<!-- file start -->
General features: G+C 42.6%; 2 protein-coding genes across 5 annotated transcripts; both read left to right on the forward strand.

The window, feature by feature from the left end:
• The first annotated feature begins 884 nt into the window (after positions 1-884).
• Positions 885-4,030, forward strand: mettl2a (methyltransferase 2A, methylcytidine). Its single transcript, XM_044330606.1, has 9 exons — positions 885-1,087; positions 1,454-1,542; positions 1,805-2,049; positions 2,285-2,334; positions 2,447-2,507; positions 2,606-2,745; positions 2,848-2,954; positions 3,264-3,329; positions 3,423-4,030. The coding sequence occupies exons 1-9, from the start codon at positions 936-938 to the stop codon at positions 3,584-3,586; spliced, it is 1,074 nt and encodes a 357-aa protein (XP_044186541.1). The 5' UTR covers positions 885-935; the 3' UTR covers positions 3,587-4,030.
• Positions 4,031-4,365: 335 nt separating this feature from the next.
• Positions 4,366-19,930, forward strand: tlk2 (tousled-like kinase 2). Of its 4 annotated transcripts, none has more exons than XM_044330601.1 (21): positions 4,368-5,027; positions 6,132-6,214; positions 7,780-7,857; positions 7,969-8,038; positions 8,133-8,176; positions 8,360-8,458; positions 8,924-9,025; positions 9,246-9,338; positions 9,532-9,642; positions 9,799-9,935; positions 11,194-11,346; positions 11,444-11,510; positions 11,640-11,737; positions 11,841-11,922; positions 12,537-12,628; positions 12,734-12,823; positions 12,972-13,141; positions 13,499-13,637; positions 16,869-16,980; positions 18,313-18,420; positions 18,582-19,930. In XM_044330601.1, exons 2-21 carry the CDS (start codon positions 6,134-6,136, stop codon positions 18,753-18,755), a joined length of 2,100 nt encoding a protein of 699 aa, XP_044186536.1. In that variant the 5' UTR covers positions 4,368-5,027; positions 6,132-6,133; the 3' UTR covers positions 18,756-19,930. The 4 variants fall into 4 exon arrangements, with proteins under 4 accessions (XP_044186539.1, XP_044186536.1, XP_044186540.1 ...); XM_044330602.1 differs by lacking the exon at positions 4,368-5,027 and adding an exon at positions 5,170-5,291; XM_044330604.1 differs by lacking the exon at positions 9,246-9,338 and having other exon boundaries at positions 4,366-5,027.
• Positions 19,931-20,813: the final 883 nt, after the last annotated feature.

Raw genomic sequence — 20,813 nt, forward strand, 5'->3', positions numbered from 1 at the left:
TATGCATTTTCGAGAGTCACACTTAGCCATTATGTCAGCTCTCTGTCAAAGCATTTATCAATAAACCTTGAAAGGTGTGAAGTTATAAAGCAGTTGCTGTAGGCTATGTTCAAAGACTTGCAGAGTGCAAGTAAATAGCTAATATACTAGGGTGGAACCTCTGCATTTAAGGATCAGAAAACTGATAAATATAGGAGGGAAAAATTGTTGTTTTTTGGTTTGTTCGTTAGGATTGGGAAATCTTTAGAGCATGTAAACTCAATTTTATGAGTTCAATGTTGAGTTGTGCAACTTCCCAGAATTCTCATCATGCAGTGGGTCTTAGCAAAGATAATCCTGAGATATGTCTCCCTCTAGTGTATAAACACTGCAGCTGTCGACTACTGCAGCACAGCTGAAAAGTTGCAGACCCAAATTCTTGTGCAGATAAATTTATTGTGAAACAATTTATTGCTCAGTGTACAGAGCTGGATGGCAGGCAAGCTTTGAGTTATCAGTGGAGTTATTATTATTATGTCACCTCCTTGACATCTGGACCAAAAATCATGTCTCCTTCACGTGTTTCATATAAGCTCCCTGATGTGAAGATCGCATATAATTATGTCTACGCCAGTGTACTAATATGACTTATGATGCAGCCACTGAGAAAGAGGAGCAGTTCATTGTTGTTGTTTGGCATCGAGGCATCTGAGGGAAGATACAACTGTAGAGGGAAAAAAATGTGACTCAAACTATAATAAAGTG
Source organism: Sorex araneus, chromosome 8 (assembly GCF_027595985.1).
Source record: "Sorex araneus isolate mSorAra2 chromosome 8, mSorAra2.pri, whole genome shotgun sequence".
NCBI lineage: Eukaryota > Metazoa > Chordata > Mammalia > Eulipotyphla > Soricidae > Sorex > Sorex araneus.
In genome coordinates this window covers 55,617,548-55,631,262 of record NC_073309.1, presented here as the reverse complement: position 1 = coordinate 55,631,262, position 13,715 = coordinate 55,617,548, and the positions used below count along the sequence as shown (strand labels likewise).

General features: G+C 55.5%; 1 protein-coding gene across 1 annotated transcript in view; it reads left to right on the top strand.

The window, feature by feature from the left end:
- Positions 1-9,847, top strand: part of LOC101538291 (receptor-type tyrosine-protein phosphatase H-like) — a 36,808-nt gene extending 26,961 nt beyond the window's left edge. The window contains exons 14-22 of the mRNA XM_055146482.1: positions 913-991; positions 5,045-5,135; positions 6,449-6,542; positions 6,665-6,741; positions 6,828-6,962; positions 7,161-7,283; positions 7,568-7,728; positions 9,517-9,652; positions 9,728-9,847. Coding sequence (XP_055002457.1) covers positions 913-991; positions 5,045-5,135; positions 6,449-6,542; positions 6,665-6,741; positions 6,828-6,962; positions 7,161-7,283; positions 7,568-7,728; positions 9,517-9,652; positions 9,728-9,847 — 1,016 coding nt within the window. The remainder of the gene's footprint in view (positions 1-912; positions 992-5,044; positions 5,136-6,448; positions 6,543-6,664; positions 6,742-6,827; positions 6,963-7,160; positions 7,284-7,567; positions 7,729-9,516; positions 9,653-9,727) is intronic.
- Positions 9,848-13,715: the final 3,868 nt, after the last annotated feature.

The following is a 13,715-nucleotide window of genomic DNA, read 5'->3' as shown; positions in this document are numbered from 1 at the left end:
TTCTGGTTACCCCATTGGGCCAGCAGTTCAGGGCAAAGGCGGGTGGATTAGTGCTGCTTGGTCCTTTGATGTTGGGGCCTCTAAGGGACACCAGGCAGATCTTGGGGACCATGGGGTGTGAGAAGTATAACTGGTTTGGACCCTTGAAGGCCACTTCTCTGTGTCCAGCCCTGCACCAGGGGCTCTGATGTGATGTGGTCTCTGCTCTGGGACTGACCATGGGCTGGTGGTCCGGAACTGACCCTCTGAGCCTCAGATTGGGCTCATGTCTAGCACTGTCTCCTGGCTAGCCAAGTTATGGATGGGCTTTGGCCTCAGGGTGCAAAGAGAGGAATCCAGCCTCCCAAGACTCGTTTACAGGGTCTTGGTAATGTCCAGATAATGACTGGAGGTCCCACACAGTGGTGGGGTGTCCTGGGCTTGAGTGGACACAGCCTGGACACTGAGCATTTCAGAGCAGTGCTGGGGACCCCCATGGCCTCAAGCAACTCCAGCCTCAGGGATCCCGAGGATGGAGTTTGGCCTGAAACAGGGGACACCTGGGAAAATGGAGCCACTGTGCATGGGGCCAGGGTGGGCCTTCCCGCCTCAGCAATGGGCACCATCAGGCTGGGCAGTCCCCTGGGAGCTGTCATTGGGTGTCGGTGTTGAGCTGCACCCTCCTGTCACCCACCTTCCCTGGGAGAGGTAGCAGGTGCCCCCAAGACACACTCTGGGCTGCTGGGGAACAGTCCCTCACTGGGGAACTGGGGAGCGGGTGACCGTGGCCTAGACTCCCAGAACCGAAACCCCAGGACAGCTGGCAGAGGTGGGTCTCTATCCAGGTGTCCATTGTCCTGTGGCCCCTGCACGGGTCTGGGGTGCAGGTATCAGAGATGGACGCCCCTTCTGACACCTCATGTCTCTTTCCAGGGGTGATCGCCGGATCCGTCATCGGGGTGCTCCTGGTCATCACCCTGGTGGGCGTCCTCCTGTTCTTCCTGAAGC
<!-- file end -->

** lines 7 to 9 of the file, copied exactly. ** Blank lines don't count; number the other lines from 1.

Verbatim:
• Positions 19,931-20,813: the final 883 nt, after the last annotated feature.

Raw genomic sequence — 20,813 nt, forward strand, 5'->3', positions numbered from 1 at the left:
TATGCATTTTCGAGAGTCACACTTAGCCATTATGTCAGCTCTCTGTCAAAGCATTTATCAATAAACCTTGAAAGGTGTGAAGTTATAAAGCAGTTGCTGTAGGCTATGTTCAAAGACTTGCAGAGTGCAAGTAAATAGCTAATATACTAGGGTGGAACCTCTGCATTTAAGGATCAGAAAACTGATAAATATAGGAGGGAAAAATTGTTGTTTTTTGGTTTGTTCGTTAGGATTGGGAAATCTTTAGAGCATGTAAACTCAATTTTATGAGTTCAATGTTGAGTTGTGCAACTTCCCAGAATTCTCATCATGCAGTGGGTCTTAGCAAAGATAATCCTGAGATATGTCTCCCTCTAGTGTATAAACACTGCAGCTGTCGACTACTGCAGCACAGCTGAAAAGTTGCAGACCCAAATTCTTGTGCAGATAAATTTATTGTGAAACAATTTATTGCTCAGTGTACAGAGCTGGATGGCAGGCAAGCTTTGAGTTATCAGTGGAGTTATTATTATTATGTCACCTCCTTGACATCTGGACCAAAAATCATGTCTCCTTCACGTGTTTCATATAAGCTCCCTGATGTGAAGATCGCATATAATTATGTCTACGCCAGTGTACTAATATGACTTATGATGCAGCCACTGAGAAAGAGGAGCAGTTCATTGTTGTTGTTTGGCATCGAGGCATCTGAGGGAAGATACAACTGTAGAGGGAAAAAAATGTGACTCAAACTATAATAAAGTG